Forty Years Against the Tide: Congress and the Welfare State, by Senator Carl T. Curtis and Regis Courtemanche (Chicago: Regnery Gateway, 443 pp., $18.95), is the sort of autobiography of a public figure that Albert Jay Nock, a believer in personal privacy, would have welcomed. As co-author of this memoir, Curtis, who was a Nebraska representative in the House and Senate from 1938 to 1979, never refers to himself in the first person. There is practically nothing about his family life. In reading the book one recalls the remark made by the wife of Frederic Howe, the pre-World War I reformer, when she read the manuscript of her husband’s autobiography. “But Fred,” she asked, “weren’t you ever married?”
Because of the lack of personal detail in this book one never really sees Carl Curtis. (Russell Kirk’s introduction makes up for some of the deficiency.) What one does see is a forty-year panorama of the coming of the Welfare State. The book is certainly sound as history.
As a man of principle, Carl Curtis opposed the growth of the Welfare State philosophy at considerable danger to his own career. It was not that he was against welfare if it had been limited to succoring those who were, for one reason or another, unable to do anything for themselves. But the trouble with welfare, as it developed in a land of competing pressure groups, was that it led the politicians to flood the country with paper money that was far in excess of anything connected with natural productivity. The scramble for this inflationary money created most of the problems that Curtis tried, with considerable pertinacity but little success, to solve by legislation.
The great thing about Carl Curtis is that he was always willing to risk his neck in support of unpopular causes. Nebraska is a grain-growing state, but Curtis was an early opponent of food stamp rackets that might have benefited individual farmers at the expense of the general taxpayers. He didn’t like the sacred cow of the hot lunch program. The section in this book on “Our Daily Bread from the Government” turns into a tribute to Nebraskans, who kept returning Curtis to Washington by big majorities despite their obvious interest in disposing of the agricultural surplus at any cost.
As a member of the Select Committee that investigates labor rackets, Curtis was prominent in the movement that led to certain salutary improvements of the Taft-Hartley Act. He willingly took on the big labor bosses who wanted no truck with secret union elections. What puzzled Curtis was the selectivity of the Kennedy brothers, John and Bobby, when it came to seeking indictments of labor leaders who countenanced the use of goons in labor disputes. Bobby Kennedy, as Attorney General, was indefatigable in his pursuit of Jimmy Hoffa of the Teamsters Union. But it was a “no-no” when the Kennedys were asked to do something about the United Automobile Workers’ conduct of the strike against the Kohler Company of Wisconsin. There were plenty of instances of goon-squad violence on the part of the UAW in Toledo, Ohio, Buffalo, New York, and Kohler, Wisconsin, but Walter Reuther, the boss of the UAW, led a charmed life when subjected to Curtis’s questioning. The Kennedys wouldn’t touch Reuther.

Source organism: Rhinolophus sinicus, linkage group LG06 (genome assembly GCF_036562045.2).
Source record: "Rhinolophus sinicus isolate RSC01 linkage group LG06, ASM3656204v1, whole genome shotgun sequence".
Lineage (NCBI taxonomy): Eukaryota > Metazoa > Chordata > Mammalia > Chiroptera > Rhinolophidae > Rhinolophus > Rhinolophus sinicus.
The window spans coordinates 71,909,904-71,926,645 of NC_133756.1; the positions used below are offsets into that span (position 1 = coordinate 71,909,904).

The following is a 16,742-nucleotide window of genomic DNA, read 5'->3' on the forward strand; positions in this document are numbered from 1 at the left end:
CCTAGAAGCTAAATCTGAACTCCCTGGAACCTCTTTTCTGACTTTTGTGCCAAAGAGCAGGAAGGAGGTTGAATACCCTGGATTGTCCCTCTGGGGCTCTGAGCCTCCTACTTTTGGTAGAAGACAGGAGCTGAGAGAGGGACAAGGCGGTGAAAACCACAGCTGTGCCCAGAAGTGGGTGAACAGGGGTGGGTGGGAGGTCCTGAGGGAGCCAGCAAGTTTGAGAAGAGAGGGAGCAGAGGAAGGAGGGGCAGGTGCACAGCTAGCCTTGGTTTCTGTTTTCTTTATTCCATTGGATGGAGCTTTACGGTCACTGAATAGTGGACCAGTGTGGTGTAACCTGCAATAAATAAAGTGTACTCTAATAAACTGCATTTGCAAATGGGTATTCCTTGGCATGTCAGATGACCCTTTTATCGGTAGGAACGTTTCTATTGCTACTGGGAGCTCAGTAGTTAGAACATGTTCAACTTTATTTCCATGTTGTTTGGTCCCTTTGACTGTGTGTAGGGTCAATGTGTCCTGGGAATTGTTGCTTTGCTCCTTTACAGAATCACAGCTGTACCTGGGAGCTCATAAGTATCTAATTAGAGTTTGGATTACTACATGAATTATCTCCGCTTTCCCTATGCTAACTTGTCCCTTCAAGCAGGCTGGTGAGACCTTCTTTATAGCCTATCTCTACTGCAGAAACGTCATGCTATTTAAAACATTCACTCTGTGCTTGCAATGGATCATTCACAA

When Curtis took a leading part in pushing the investigations of Bobby Baker, who became incredibly rich as chief aide to Senator Lyndon Johnson, he led with his chin. For his temerity in the Baker investigations and in his role in exposing the fraudulent mortgage racket of Billie Sol Estes in Texas, Curtis was marked out for purging by Lyndon Johnson. But the Nebraska voters resisted Johnson’s maneuverings to get Curtis out of Washington.
Curtis even survived the wrath of the elderly when he openly called Social Security funding into serious question. Curtis doubted the actuarial soundness of a system that certainly wasn’t true insurance. But the young came to Curtis’s rescue, giving him the votes to counteract elderly defections. The young believed him when he pointed out that there were some twenty-two million persons paying Social Security taxes who did not have enough income to pay income taxes.
As one who believed in accentuating the positive, Curtis pushed the idea of the Individual Retirement Account, or IRA. The IRA legislation should have had his name attached to it. Senator Russell Long commended Curtis for his persistence in bringing the “true savings” of IRA into existence as an “antidote to the burdens imposed by Social Security and other taxation.”
Curtis was willing to go to the federal government for help in providing flood control and irrigation for his Nebraska constituency. On the value of irrigation Curtis said “we must not let our natural resources go to waste.” Since the Missouri River system drains one-sixth of the United States, Curtis regarded such things as the Flood Control Act of 1944 a legitimate national concern. It can certainly be argued that support of irrigation as a national expense is not consonant with Curtis’s general feeling that individuals and states should take care of themselves. But consistency here would never have sent Curtis to Washington, where for years he was such a force for good.